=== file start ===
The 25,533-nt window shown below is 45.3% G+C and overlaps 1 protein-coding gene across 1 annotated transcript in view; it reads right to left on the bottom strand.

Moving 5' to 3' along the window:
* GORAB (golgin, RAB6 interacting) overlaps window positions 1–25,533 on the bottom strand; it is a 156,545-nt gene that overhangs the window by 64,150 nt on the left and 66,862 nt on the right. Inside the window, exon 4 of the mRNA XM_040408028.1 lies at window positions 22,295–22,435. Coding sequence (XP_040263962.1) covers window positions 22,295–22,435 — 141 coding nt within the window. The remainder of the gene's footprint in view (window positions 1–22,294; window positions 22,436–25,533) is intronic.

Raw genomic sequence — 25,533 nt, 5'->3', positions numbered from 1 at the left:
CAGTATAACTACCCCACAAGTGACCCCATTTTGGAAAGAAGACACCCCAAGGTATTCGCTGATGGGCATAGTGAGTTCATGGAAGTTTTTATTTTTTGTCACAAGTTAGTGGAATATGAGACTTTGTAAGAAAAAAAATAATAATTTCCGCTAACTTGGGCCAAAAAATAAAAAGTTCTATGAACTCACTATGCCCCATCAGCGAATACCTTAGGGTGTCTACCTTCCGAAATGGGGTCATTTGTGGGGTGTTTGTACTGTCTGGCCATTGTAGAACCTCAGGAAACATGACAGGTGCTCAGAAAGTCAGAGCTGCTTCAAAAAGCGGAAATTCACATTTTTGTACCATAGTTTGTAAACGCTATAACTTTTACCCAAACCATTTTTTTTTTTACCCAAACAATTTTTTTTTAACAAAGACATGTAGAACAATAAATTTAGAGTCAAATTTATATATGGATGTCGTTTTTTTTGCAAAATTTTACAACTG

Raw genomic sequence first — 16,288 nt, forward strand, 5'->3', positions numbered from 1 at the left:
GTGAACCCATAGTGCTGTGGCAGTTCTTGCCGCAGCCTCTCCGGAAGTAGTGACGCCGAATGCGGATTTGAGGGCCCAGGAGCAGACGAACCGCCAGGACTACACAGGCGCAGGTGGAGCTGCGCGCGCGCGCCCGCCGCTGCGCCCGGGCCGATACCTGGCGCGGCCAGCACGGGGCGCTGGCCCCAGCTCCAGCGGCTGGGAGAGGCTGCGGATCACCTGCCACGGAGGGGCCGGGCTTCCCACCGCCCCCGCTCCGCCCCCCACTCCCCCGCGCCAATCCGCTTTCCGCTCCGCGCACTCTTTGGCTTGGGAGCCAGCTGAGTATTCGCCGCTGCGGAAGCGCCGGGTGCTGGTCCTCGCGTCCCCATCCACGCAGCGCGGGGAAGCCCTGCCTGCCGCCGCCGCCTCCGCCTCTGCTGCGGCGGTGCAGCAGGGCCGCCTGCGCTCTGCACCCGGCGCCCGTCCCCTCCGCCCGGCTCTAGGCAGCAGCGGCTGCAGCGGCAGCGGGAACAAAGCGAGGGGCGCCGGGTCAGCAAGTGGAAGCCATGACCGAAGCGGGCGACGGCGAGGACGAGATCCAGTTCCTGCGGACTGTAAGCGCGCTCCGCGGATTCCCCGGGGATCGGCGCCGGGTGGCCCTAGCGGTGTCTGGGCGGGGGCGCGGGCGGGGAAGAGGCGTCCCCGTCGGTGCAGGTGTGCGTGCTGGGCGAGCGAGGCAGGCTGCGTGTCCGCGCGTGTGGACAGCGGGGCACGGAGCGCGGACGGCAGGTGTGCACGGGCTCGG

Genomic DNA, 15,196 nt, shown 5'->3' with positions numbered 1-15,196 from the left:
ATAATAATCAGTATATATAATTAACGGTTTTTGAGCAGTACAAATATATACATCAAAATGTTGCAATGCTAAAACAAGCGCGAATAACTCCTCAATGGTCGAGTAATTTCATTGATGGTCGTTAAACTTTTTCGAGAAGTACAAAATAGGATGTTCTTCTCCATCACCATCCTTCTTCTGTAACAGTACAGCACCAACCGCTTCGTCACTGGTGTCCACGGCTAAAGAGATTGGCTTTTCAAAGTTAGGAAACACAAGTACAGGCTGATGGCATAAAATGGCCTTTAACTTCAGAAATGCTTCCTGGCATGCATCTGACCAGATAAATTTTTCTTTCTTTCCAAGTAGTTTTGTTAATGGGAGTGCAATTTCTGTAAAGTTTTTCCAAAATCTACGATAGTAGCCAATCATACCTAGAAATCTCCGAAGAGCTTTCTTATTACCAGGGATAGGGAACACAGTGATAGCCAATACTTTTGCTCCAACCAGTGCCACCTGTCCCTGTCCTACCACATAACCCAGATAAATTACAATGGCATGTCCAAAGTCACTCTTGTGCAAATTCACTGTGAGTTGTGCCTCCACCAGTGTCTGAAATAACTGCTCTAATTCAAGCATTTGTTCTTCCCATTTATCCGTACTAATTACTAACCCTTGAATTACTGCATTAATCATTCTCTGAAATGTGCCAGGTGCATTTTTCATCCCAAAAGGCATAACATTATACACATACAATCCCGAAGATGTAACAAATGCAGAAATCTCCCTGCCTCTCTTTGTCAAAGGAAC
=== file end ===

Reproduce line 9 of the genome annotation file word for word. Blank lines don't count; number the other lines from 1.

ATAATAATCAGTATATATAATTAACGGTTTTTGAGCAGTACAAATATATACATCAAAATGTTGCAATGCTAAAACAAGCGCGAATAACTCCTCAATGGTCGAGTAATTTCATTGATGGTCGTTAAACTTTTTCGAGAAGTACAAAATAGGATGTTCTTCTCCATCACCATCCTTCTTCTGTAACAGTACAGCACCAACCGCTTCGTCACTGGTGTCCACGGCTAAAGAGATTGGCTTTTCAAAGTTAGGAAACACAAGTACAGGCTGATGGCATAAAATGGCCTTTAACTTCAGAAATGCTTCCTGGCATGCATCTGACCAGATAAATTTTTCTTTCTTTCCAAGTAGTTTTGTTAATGGGAGTGCAATTTCTGTAAAGTTTTTCCAAAATCTACGATAGTAGCCAATCATACCTAGAAATCTCCGAAGAGCTTTCTTATTACCAGGGATAGGGAACACAGTGATAGCCAATACTTTTGCTCCAACCAGTGCCACCTGTCCCTGTCCTACCACATAACCCAGATAAATTACAATGGCATGTCCAAAGTCACTCTTGTGCAAATTCACTGTGAGTTGTGCCTCCACCAGTGTCTGAAATAACTGCTCTAATTCAAGCATTTGTTCTTCCCATTTATCCGTACTAATTACTAACCCTTGAATTACTGCATTAATCATTCTCTGAAATGTGCCAGGTGCATTTTTCATCCCAAAAGGCATAACATTATACACATACAATCCCGAAGATGTAACAAATGCAGAAATCTCCCTGCCTCTCTTTGTCAAAGGAAC